The Chicago Blackhawks clinched a playoff spot with Sunday’s wild win over the Colorado Avalanche. It’s fair to say that feat was easier than many expected entering the 2016-17 campaign.

The Blackhawks entered the season in a bizarre spot. They still had an outstanding core that was capable of a Stanley Cup run, but lacked the proven role players necessary to truly consider them title contenders. A revamped defensive group also provided plenty of potential depth, but featured a mixture of age and inexperience.

As the season opened, I foresaw a year much like the 2010-11 season. The newcomers would take time to gel and Chicago would probably have to fight for a playoff berth. It probably wasn’t going to come down to the final day of the season like it did back then, but it was fair to think the Hawks were destined for a second or third-place finish in the division and maybe a wild-card spot in the worst-case scenario.

Somehow, the Blackhawks have played their way into first place in the Central Division with 10 games remaining and certainly look like Stanley Cup contenders.

Somehow, the Chicago Blackhawks found a way to exceed expectations.

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Nobody saw the emergences of Nick Schmaltz, Ryan Hartman and Tanner Kero coming. Not this soon, at least. Who would’ve thought Richard Panik would be flirting with a 20-goal season?

Wasn’t Jonathan Toews finished in December? Toews resurrected a season that appeared to be left for dead and had many questioning whether his best years were somehow behind him. Things were looking grim for the captain through the first three months. He had tallied only 18 points in 30 games and missed time with a back injury.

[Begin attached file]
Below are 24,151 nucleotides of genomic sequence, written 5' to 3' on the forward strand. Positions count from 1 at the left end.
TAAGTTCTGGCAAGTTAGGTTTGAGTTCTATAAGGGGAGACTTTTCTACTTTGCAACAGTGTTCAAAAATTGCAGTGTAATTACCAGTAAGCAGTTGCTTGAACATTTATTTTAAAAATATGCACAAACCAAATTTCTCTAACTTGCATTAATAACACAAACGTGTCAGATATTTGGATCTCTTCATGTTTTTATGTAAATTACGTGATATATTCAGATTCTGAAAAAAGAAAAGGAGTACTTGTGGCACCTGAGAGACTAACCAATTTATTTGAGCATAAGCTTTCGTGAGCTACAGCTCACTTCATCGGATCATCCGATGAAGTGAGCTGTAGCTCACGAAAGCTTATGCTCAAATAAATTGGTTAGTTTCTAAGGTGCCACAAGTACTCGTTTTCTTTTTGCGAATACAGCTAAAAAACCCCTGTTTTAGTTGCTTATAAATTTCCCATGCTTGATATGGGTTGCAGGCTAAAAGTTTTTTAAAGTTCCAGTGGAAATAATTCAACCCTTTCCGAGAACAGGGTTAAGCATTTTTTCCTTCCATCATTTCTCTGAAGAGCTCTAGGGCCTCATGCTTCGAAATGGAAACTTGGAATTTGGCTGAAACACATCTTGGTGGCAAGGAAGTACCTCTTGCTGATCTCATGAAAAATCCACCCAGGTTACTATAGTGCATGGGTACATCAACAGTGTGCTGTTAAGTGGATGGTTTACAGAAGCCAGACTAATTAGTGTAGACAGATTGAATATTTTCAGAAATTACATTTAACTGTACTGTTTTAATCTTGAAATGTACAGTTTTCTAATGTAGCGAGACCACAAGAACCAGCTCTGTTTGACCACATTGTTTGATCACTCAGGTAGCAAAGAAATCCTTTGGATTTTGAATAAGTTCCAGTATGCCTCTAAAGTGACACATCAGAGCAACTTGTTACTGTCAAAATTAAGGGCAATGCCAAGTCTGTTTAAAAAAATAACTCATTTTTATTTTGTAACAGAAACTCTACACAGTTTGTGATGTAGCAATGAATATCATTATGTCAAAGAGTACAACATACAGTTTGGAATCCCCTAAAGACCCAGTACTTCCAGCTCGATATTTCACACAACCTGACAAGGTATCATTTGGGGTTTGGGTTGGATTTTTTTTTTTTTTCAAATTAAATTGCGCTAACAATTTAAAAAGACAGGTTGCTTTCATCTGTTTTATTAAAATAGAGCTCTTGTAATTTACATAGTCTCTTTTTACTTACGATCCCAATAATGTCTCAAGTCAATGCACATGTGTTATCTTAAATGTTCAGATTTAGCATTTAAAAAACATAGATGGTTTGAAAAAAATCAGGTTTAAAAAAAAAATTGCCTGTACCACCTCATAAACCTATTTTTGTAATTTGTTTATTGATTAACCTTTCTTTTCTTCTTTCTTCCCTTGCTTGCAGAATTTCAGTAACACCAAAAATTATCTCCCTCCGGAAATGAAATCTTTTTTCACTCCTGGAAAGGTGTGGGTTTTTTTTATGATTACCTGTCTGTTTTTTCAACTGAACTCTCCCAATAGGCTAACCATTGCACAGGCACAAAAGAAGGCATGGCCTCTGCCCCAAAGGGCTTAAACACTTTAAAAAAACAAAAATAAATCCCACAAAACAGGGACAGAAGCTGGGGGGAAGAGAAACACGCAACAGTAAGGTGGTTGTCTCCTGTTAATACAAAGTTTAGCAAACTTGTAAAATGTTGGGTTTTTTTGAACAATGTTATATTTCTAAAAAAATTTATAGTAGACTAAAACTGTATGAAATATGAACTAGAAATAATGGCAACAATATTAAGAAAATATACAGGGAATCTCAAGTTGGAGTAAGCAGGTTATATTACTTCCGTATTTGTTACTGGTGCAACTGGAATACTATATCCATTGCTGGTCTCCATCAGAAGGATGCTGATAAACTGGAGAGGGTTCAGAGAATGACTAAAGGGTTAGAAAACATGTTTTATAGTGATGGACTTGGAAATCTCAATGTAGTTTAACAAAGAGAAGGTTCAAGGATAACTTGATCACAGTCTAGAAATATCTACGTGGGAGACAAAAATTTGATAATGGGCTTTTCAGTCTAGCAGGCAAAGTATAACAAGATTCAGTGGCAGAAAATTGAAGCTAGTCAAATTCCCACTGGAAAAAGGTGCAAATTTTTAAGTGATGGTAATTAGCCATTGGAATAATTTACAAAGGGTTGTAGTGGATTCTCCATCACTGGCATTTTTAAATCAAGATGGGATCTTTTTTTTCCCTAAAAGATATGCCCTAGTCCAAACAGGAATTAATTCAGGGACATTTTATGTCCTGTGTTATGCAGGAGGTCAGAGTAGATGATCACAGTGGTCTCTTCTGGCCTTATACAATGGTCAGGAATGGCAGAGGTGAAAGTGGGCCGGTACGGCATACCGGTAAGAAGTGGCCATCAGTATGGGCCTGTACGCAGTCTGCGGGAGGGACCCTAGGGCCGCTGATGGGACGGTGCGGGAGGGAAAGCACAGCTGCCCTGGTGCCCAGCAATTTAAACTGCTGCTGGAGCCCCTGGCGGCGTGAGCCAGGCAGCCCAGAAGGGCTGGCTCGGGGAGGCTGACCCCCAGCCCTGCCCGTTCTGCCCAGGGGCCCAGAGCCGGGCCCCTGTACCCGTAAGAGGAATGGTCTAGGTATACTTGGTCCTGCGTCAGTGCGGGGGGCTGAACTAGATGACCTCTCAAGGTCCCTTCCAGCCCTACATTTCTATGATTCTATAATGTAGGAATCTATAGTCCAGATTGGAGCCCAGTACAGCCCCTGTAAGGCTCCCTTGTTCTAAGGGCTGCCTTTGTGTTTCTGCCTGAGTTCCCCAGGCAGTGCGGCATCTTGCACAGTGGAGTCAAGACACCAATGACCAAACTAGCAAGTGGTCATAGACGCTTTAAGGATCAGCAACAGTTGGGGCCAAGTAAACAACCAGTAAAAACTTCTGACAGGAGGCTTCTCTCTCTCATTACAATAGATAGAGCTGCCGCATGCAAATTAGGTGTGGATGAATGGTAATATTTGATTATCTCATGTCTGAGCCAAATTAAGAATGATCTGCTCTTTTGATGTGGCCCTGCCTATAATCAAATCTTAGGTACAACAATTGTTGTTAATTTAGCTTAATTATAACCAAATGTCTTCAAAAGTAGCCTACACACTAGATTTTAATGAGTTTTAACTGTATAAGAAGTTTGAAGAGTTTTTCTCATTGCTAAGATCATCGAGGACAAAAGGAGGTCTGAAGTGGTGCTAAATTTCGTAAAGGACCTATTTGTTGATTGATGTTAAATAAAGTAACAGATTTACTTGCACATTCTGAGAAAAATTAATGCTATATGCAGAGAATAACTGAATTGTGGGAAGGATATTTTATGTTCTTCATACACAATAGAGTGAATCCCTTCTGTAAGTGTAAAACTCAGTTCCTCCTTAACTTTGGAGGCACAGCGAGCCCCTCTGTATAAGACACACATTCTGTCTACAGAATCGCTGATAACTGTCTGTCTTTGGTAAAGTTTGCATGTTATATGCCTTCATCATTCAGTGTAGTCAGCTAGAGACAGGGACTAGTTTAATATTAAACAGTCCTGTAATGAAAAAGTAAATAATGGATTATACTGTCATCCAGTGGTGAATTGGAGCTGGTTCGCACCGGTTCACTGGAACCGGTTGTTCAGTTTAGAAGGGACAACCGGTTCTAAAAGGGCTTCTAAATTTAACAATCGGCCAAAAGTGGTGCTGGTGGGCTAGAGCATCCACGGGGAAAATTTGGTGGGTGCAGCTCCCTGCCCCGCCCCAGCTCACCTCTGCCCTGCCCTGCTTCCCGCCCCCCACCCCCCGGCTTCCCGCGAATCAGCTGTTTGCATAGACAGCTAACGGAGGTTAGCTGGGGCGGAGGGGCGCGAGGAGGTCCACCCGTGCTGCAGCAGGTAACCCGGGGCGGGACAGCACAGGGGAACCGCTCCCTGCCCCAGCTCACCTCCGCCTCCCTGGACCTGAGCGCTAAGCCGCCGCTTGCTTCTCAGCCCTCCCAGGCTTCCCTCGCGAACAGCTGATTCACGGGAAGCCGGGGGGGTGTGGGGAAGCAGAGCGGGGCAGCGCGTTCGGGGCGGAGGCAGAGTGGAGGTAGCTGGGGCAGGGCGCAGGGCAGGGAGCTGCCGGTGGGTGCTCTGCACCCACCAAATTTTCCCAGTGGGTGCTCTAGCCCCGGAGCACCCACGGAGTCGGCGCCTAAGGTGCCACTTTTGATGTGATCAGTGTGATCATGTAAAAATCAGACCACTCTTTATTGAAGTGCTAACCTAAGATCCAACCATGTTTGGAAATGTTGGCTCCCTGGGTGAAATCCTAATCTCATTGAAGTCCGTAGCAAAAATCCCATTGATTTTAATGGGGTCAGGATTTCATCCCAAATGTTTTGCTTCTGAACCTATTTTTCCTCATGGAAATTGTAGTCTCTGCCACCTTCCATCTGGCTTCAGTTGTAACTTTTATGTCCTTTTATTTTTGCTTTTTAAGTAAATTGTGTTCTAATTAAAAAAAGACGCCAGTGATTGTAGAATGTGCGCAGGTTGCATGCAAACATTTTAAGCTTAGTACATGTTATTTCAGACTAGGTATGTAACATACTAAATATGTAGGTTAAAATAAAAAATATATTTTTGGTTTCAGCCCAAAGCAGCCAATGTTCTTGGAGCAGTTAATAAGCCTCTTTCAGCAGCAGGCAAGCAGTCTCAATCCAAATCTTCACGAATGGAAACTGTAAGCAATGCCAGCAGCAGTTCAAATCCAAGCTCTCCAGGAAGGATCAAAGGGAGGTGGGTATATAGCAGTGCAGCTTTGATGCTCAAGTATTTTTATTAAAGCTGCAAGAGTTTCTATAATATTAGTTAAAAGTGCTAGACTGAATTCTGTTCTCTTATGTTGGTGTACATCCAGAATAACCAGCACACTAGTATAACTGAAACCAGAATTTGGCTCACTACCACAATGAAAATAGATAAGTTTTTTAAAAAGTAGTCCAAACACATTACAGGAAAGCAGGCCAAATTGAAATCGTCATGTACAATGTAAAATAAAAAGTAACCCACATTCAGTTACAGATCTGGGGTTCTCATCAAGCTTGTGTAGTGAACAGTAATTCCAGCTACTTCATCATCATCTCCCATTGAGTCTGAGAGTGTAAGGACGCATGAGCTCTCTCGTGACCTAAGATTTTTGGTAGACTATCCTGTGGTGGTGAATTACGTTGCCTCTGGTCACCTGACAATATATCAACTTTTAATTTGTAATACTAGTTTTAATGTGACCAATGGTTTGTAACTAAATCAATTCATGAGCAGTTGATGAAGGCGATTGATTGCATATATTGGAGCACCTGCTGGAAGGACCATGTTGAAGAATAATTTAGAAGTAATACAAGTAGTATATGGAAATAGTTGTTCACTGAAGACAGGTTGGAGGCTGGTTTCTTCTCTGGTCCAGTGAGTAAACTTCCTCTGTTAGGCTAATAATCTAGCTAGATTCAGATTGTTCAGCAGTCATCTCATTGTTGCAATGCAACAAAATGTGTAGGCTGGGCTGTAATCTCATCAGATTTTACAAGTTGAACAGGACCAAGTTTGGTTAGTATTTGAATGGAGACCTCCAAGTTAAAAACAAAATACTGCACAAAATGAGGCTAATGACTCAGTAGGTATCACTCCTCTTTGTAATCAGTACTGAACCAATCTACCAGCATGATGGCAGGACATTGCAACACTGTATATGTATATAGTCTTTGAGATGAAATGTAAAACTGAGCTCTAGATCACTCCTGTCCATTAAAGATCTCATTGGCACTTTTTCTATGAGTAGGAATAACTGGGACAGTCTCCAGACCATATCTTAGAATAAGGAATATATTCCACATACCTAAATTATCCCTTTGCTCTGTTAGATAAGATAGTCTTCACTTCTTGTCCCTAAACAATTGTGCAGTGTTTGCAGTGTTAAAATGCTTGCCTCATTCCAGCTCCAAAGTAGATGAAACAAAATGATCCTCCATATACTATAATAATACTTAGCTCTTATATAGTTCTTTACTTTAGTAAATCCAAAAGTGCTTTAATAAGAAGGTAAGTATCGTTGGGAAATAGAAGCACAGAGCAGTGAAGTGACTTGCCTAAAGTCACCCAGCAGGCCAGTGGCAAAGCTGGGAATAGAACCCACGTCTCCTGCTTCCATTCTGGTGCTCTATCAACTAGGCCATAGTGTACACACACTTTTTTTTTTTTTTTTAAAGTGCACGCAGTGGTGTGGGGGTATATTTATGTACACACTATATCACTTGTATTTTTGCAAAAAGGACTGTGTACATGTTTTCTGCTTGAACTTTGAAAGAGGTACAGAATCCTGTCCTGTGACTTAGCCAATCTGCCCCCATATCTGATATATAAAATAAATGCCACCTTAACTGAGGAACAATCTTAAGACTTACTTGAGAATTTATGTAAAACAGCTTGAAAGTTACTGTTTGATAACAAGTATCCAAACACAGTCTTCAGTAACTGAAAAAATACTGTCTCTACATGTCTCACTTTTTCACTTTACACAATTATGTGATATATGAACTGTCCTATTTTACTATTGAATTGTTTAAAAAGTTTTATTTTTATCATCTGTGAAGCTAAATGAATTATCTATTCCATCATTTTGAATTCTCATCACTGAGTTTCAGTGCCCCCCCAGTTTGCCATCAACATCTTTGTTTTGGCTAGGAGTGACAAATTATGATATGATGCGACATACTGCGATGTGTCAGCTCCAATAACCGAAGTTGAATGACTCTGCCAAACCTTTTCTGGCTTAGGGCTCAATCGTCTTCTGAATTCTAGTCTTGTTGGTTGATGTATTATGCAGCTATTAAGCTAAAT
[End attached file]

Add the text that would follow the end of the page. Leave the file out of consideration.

Since then, Toews has produced at a torrid pace. He’s scored 14 goals and tallied 35 points since January, with 11 of those goals and 25 of those points coming in February and March.

Patrick Kane has also caught fire the past two months and is only three points behind Edmonton’s Connor McDavid as he attempts to become the first player since Jaromir Jagr to win back-to-back Art Ross Trophies (Jagr won it four years in a row).

Corey Crawford and Scott Darling have both been tremendous at times in net and have remained steady throughout the season. Both have helped the Hawks steal games they probably had no business winning at the beginning of the season and those points loom large as they look to clinch the division crown.

But the youth movement has been the most encouraging part of this journey. Schmaltz has transformed from a lost puppy on the ice at times into a reputable threat and a reliable top-six player when needed. He’s recorded 15 points in his last 18 games after accumulating only seven points in his first 33 contests.

Hartman has become more than just a bottom-six filler, but is now an important role player who has achieved more than most expected in his first season. He’s seventh on the team with 16 goals and has made people forget about Andrew Shaw rather quickly.

Kero has thrived since getting called up to replace an injured Artem Anisimov at the end of December. He’s scored five goals and has 12 points ever since and forced himself onto the roster upon Anisimov’s return.

Oh, and each of those three players are only 21, 22 and 24 years old respectively. And you can bet they’ll have a say in how far Chicago’s postseason run goes.

And with only a few weeks left in the regular season it’s time to start thinking ahead to the greater goal. This certainly might not be Chicago’s best team during its dynasty, but it’s plenty capable of winning a fourth Stanley Cup since 2010.